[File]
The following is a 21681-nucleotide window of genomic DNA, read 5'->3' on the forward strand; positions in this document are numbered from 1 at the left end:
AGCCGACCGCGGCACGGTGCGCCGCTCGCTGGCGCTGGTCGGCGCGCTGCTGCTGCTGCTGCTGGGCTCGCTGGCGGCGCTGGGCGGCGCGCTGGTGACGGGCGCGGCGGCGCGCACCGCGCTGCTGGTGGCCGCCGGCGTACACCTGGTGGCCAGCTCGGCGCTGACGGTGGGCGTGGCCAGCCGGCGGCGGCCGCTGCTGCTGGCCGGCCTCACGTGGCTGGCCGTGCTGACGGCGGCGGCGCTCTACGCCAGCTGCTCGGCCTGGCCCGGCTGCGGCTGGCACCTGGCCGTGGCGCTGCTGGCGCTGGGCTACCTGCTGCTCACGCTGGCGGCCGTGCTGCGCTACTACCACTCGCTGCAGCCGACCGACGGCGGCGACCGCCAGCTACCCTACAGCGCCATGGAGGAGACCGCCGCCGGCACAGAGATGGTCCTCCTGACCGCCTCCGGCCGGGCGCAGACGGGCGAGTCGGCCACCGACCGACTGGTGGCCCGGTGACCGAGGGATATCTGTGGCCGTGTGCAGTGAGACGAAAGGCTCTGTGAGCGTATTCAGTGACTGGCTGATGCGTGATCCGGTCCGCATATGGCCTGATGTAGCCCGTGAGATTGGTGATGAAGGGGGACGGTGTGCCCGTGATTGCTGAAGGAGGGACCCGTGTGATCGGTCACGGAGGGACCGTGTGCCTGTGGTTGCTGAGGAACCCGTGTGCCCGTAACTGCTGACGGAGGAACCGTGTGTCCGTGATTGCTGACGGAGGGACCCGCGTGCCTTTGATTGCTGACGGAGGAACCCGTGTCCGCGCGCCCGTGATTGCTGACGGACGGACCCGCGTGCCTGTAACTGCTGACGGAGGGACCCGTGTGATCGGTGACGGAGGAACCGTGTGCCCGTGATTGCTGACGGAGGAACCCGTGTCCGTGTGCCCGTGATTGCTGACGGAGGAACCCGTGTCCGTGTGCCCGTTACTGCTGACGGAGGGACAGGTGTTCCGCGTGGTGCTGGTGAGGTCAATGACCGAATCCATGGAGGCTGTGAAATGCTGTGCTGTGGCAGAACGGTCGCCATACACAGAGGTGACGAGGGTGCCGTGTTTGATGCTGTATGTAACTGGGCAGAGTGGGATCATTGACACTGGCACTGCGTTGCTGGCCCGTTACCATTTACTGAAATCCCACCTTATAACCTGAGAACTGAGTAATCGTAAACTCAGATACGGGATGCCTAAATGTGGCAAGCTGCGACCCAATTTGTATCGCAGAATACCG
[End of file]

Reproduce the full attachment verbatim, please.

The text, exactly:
The following is a 21681-nucleotide window of genomic DNA, read 5'->3' on the forward strand; positions in this document are numbered from 1 at the left end:
AGCCGACCGCGGCACGGTGCGCCGCTCGCTGGCGCTGGTCGGCGCGCTGCTGCTGCTGCTGCTGGGCTCGCTGGCGGCGCTGGGCGGCGCGCTGGTGACGGGCGCGGCGGCGCGCACCGCGCTGCTGGTGGCCGCCGGCGTACACCTGGTGGCCAGCTCGGCGCTGACGGTGGGCGTGGCCAGCCGGCGGCGGCCGCTGCTGCTGGCCGGCCTCACGTGGCTGGCCGTGCTGACGGCGGCGGCGCTCTACGCCAGCTGCTCGGCCTGGCCCGGCTGCGGCTGGCACCTGGCCGTGGCGCTGCTGGCGCTGGGCTACCTGCTGCTCACGCTGGCGGCCGTGCTGCGCTACTACCACTCGCTGCAGCCGACCGACGGCGGCGACCGCCAGCTACCCTACAGCGCCATGGAGGAGACCGCCGCCGGCACAGAGATGGTCCTCCTGACCGCCTCCGGCCGGGCGCAGACGGGCGAGTCGGCCACCGACCGACTGGTGGCCCGGTGACCGAGGGATATCTGTGGCCGTGTGCAGTGAGACGAAAGGCTCTGTGAGCGTATTCAGTGACTGGCTGATGCGTGATCCGGTCCGCATATGGCCTGATGTAGCCCGTGAGATTGGTGATGAAGGGGGACGGTGTGCCCGTGATTGCTGAAGGAGGGACCCGTGTGATCGGTCACGGAGGGACCGTGTGCCTGTGGTTGCTGAGGAACCCGTGTGCCCGTAACTGCTGACGGAGGAACCGTGTGTCCGTGATTGCTGACGGAGGGACCCGCGTGCCTTTGATTGCTGACGGAGGAACCCGTGTCCGCGCGCCCGTGATTGCTGACGGACGGACCCGCGTGCCTGTAACTGCTGACGGAGGGACCCGTGTGATCGGTGACGGAGGAACCGTGTGCCCGTGATTGCTGACGGAGGAACCCGTGTCCGTGTGCCCGTGATTGCTGACGGAGGAACCCGTGTCCGTGTGCCCGTTACTGCTGACGGAGGGACAGGTGTTCCGCGTGGTGCTGGTGAGGTCAATGACCGAATCCATGGAGGCTGTGAAATGCTGTGCTGTGGCAGAACGGTCGCCATACACAGAGGTGACGAGGGTGCCGTGTTTGATGCTGTATGTAACTGGGCAGAGTGGGATCATTGACACTGGCACTGCGTTGCTGGCCCGTTACCATTTACTGAAATCCCACCTTATAACCTGAGAACTGAGTAATCGTAAACTCAGATACGGGATGCCTAAATGTGGCAAGCTGCGACCCAATTTGTATCGCAGAATACCG